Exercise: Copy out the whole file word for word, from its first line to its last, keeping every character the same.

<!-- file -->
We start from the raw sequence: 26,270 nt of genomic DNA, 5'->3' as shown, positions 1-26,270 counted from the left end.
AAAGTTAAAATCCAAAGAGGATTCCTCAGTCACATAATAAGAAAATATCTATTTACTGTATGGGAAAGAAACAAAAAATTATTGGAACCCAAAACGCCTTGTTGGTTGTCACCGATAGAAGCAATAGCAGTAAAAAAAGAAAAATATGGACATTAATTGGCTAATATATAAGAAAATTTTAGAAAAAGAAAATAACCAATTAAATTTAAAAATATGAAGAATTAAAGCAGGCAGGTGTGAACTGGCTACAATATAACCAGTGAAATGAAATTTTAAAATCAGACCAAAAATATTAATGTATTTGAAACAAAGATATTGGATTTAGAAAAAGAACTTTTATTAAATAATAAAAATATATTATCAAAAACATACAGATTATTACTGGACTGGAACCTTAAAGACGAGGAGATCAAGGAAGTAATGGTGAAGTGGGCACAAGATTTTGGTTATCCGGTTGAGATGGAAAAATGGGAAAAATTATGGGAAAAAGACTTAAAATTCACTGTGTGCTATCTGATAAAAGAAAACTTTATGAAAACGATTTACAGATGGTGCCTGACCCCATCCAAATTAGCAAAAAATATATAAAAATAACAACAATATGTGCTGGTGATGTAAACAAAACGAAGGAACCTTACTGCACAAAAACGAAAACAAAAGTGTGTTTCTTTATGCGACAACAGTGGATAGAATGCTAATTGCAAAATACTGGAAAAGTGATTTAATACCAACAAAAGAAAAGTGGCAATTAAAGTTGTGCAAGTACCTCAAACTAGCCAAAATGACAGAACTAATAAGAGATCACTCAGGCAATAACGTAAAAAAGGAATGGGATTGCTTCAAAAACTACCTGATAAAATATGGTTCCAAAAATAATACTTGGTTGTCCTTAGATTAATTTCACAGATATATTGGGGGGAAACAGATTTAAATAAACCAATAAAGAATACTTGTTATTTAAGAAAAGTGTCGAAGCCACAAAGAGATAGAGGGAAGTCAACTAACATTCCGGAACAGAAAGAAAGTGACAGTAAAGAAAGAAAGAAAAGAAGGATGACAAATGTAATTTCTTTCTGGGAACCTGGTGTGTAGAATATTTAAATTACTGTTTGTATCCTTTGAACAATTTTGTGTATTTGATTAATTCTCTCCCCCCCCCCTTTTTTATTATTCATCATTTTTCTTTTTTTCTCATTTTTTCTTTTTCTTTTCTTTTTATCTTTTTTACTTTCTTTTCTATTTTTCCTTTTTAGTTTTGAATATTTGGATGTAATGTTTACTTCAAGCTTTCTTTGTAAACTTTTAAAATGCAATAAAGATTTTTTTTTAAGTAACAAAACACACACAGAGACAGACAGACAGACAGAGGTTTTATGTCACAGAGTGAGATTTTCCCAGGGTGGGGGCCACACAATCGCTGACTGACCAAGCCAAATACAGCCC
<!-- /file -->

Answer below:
We start from the raw sequence: 26,270 nt of genomic DNA, 5'->3' as shown, positions 1-26,270 counted from the left end.
AAAGTTAAAATCCAAAGAGGATTCCTCAGTCACATAATAAGAAAATATCTATTTACTGTATGGGAAAGAAACAAAAAATTATTGGAACCCAAAACGCCTTGTTGGTTGTCACCGATAGAAGCAATAGCAGTAAAAAAAGAAAAATATGGACATTAATTGGCTAATATATAAGAAAATTTTAGAAAAAGAAAATAACCAATTAAATTTAAAAATATGAAGAATTAAAGCAGGCAGGTGTGAACTGGCTACAATATAACCAGTGAAATGAAATTTTAAAATCAGACCAAAAATATTAATGTATTTGAAACAAAGATATTGGATTTAGAAAAAGAACTTTTATTAAATAATAAAAATATATTATCAAAAACATACAGATTATTACTGGACTGGAACCTTAAAGACGAGGAGATCAAGGAAGTAATGGTGAAGTGGGCACAAGATTTTGGTTATCCGGTTGAGATGGAAAAATGGGAAAAATTATGGGAAAAAGACTTAAAATTCACTGTGTGCTATCTGATAAAAGAAAACTTTATGAAAACGATTTACAGATGGTGCCTGACCCCATCCAAATTAGCAAAAAATATATAAAAATAACAACAATATGTGCTGGTGATGTAAACAAAACGAAGGAACCTTACTGCACAAAAACGAAAACAAAAGTGTGTTTCTTTATGCGACAACAGTGGATAGAATGCTAATTGCAAAATACTGGAAAAGTGATTTAATACCAACAAAAGAAAAGTGGCAATTAAAGTTGTGCAAGTACCTCAAACTAGCCAAAATGACAGAACTAATAAGAGATCACTCAGGCAATAACGTAAAAAAGGAATGGGATTGCTTCAAAAACTACCTGATAAAATATGGTTCCAAAAATAATACTTGGTTGTCCTTAGATTAATTTCACAGATATATTGGGGGGAAACAGATTTAAATAAACCAATAAAGAATACTTGTTATTTAAGAAAAGTGTCGAAGCCACAAAGAGATAGAGGGAAGTCAACTAACATTCCGGAACAGAAAGAAAGTGACAGTAAAGAAAGAAAGAAAAGAAGGATGACAAATGTAATTTCTTTCTGGGAACCTGGTGTGTAGAATATTTAAATTACTGTTTGTATCCTTTGAACAATTTTGTGTATTTGATTAATTCTCTCCCCCCCCCCTTTTTTATTATTCATCATTTTTCTTTTTTTCTCATTTTTTCTTTTTCTTTTCTTTTTATCTTTTTTACTTTCTTTTCTATTTTTCCTTTTTAGTTTTGAATATTTGGATGTAATGTTTACTTCAAGCTTTCTTTGTAAACTTTTAAAATGCAATAAAGATTTTTTTTTAAGTAACAAAACACACACAGAGACAGACAGACAGACAGAGGTTTTATGTCACAGAGTGAGATTTTCCCAGGGTGGGGGCCACACAATCGCTGACTGACCAAGCCAAATACAGCCC